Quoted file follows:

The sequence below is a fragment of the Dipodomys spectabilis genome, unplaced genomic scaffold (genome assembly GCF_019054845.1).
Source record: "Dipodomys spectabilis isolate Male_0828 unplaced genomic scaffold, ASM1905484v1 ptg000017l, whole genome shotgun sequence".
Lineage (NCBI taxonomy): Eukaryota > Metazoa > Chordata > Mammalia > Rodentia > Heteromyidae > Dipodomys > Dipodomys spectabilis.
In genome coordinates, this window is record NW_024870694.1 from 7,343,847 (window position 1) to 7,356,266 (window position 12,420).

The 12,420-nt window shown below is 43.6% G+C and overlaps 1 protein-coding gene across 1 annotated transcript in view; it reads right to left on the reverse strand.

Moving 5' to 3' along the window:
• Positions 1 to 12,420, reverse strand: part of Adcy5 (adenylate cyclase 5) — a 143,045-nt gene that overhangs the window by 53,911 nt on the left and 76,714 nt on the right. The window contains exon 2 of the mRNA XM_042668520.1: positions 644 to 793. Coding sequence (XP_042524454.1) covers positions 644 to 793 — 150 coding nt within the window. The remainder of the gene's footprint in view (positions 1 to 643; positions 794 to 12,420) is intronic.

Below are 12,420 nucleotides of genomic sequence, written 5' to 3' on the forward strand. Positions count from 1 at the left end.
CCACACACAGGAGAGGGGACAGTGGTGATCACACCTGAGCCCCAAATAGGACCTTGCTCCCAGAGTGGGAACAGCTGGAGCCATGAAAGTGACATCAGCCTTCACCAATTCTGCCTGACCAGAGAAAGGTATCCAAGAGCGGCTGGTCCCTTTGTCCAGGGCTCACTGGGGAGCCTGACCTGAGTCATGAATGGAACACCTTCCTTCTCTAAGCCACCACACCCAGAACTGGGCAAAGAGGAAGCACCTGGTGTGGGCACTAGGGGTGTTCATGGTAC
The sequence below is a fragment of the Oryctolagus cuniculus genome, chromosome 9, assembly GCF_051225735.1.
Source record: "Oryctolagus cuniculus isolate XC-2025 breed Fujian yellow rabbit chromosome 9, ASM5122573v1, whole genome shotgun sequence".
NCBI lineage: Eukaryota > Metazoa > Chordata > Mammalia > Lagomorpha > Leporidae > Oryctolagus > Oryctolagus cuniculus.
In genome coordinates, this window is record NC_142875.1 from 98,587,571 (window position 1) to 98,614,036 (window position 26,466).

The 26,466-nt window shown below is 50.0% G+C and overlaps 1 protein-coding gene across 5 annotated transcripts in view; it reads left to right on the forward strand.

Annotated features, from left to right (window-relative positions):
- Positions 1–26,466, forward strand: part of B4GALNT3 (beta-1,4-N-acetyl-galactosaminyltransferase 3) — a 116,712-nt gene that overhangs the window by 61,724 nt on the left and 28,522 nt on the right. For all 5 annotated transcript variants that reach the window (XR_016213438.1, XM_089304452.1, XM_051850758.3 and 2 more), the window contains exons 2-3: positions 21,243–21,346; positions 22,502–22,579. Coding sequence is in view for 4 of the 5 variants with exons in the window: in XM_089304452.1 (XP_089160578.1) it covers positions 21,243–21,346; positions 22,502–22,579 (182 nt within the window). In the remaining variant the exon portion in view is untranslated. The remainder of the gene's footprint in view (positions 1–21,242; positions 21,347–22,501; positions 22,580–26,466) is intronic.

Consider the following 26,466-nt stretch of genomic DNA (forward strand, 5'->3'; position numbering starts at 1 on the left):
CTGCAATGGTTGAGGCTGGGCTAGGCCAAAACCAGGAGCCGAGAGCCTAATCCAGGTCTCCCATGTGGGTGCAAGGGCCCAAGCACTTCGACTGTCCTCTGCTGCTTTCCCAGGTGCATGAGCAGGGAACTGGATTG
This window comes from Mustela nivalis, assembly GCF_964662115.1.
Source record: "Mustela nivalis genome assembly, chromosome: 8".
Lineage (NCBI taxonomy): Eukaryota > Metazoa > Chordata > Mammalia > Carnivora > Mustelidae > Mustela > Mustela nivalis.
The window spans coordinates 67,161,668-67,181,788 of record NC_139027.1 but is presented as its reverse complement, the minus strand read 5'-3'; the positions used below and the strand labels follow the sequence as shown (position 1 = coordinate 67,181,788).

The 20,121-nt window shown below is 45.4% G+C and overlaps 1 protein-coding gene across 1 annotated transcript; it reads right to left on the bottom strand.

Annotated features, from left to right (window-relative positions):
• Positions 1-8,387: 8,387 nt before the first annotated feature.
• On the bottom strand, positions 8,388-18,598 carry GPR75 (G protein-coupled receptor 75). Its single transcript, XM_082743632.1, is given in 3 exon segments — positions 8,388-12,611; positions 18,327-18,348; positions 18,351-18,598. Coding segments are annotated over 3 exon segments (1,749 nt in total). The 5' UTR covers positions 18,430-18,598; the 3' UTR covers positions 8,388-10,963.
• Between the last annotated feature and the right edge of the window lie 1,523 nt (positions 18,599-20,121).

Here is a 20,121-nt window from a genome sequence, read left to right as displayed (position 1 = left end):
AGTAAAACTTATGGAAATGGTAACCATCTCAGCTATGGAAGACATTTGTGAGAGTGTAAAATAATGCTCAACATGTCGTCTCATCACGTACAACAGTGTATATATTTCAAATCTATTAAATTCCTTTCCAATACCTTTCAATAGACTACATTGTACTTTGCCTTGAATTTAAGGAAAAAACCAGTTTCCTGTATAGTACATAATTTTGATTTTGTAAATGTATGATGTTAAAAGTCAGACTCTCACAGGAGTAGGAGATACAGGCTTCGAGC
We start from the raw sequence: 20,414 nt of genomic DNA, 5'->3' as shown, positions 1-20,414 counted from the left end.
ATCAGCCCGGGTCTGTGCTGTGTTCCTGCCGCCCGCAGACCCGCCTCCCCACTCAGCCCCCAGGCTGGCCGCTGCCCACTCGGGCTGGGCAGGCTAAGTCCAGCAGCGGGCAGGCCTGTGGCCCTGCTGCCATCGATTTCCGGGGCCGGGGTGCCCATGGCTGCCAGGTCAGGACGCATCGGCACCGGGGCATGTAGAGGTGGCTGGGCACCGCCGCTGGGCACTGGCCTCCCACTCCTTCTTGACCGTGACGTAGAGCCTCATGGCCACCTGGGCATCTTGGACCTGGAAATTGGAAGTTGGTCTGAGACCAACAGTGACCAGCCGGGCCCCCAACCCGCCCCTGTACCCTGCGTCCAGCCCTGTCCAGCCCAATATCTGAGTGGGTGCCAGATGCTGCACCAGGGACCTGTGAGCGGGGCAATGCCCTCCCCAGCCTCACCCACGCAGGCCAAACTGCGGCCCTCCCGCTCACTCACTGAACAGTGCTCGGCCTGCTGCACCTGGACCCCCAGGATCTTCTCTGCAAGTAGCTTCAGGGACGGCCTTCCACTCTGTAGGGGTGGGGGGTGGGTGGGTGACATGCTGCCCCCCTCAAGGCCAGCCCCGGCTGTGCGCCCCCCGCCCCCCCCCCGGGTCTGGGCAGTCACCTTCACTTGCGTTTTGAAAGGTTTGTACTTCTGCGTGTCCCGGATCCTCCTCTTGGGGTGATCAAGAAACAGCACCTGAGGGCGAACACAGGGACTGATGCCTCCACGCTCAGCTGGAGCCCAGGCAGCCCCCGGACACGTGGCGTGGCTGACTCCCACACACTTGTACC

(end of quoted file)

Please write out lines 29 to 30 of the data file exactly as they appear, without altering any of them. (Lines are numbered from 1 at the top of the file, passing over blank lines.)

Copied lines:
AGTAAAACTTATGGAAATGGTAACCATCTCAGCTATGGAAGACATTTGTGAGAGTGTAAAATAATGCTCAACATGTCGTCTCATCACGTACAACAGTGTATATATTTCAAATCTATTAAATTCCTTTCCAATACCTTTCAATAGACTACATTGTACTTTGCCTTGAATTTAAGGAAAAAACCAGTTTCCTGTATAGTACATAATTTTGATTTTGTAAATGTATGATGTTAAAAGTCAGACTCTCACAGGAGTAGGAGATACAGGCTTCGAGC
We start from the raw sequence: 20,414 nt of genomic DNA, 5'->3' as shown, positions 1-20,414 counted from the left end.